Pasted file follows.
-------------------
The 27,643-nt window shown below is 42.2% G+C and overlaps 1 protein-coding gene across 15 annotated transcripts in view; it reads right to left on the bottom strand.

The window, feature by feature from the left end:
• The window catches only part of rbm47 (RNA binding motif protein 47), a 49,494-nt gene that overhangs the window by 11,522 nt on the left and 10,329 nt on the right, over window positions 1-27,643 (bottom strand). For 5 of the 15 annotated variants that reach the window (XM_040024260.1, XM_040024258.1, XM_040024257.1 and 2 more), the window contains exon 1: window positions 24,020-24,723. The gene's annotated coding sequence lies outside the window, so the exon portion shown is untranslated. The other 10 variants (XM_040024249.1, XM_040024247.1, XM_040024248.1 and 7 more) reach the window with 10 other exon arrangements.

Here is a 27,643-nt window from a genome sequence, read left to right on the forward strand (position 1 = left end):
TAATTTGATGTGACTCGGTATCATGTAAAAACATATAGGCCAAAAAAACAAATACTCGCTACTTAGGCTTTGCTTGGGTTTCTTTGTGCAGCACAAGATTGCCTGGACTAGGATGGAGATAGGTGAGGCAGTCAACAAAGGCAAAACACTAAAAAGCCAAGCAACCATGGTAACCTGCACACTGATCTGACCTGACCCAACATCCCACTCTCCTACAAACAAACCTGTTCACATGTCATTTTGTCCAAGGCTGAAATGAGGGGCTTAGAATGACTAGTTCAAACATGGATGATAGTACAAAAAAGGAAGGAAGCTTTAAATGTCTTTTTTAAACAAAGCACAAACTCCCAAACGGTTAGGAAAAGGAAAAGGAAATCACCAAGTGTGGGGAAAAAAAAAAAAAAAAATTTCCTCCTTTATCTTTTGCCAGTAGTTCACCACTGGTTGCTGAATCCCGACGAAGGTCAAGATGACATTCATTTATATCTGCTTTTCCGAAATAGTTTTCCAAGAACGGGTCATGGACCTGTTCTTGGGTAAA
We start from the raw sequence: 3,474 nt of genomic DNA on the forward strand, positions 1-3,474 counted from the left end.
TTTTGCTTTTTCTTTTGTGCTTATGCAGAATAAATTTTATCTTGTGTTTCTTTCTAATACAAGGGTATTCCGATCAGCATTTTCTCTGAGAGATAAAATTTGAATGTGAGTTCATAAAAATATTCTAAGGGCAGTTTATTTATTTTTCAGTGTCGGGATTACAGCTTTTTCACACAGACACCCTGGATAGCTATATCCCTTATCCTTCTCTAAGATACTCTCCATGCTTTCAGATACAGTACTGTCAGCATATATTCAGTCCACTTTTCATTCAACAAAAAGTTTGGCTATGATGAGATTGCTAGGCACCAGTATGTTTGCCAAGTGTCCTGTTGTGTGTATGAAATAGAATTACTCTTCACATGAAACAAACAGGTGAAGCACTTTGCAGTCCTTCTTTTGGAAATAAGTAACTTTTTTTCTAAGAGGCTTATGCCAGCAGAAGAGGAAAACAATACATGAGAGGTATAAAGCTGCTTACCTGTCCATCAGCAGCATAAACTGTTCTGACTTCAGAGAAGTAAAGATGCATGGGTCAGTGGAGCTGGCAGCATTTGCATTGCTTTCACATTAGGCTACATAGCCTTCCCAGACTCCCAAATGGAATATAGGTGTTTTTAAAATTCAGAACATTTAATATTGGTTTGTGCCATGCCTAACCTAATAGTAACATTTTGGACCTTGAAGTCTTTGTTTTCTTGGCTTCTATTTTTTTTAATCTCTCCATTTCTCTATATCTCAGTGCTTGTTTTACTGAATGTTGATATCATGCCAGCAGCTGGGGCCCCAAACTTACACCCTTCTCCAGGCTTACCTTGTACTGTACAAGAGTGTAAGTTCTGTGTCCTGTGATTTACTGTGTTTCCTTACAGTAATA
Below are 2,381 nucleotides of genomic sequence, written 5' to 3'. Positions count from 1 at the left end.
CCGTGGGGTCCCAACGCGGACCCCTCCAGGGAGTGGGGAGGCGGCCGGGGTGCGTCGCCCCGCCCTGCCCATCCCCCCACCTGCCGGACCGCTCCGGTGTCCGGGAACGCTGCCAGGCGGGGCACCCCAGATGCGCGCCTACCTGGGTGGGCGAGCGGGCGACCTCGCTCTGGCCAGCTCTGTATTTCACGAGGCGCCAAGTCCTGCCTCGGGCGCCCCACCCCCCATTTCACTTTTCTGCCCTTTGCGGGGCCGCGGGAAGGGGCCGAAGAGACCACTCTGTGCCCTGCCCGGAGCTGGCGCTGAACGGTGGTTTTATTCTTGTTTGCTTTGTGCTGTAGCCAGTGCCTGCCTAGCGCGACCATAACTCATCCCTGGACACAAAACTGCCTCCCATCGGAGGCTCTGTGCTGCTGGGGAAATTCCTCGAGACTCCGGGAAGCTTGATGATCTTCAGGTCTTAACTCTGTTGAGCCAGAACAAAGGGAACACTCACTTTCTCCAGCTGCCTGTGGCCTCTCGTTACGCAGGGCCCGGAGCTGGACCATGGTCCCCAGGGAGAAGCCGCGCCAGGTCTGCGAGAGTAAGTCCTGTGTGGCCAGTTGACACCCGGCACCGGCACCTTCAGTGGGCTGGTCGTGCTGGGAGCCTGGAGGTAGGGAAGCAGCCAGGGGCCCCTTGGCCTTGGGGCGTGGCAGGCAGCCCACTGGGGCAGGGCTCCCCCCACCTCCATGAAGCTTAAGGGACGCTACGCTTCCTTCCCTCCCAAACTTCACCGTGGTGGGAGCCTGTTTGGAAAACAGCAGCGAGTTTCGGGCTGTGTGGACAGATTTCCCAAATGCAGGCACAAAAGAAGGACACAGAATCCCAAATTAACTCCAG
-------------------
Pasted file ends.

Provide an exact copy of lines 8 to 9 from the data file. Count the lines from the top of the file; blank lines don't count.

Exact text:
Below are 2,381 nucleotides of genomic sequence, written 5' to 3'. Positions count from 1 at the left end.
CCGTGGGGTCCCAACGCGGACCCCTCCAGGGAGTGGGGAGGCGGCCGGGGTGCGTCGCCCCGCCCTGCCCATCCCCCCACCTGCCGGACCGCTCCGGTGTCCGGGAACGCTGCCAGGCGGGGCACCCCAGATGCGCGCCTACCTGGGTGGGCGAGCGGGCGACCTCGCTCTGGCCAGCTCTGTATTTCACGAGGCGCCAAGTCCTGCCTCGGGCGCCCCACCCCCCATTTCACTTTTCTGCCCTTTGCGGGGCCGCGGGAAGGGGCCGAAGAGACCACTCTGTGCCCTGCCCGGAGCTGGCGCTGAACGGTGGTTTTATTCTTGTTTGCTTTGTGCTGTAGCCAGTGCCTGCCTAGCGCGACCATAACTCATCCCTGGACACAAAACTGCCTCCCATCGGAGGCTCTGTGCTGCTGGGGAAATTCCTCGAGACTCCGGGAAGCTTGATGATCTTCAGGTCTTAACTCTGTTGAGCCAGAACAAAGGGAACACTCACTTTCTCCAGCTGCCTGTGGCCTCTCGTTACGCAGGGCCCGGAGCTGGACCATGGTCCCCAGGGAGAAGCCGCGCCAGGTCTGCGAGAGTAAGTCCTGTGTGGCCAGTTGACACCCGGCACCGGCACCTTCAGTGGGCTGGTCGTGCTGGGAGCCTGGAGGTAGGGAAGCAGCCAGGGGCCCCTTGGCCTTGGGGCGTGGCAGGCAGCCCACTGGGGCAGGGCTCCCCCCACCTCCATGAAGCTTAAGGGACGCTACGCTTCCTTCCCTCCCAAACTTCACCGTGGTGGGAGCCTGTTTGGAAAACAGCAGCGAGTTTCGGGCTGTGTGGACAGATTTCCCAAATGCAGGCACAAAAGAAGGACACAGAATCCCAAATTAACTCCAG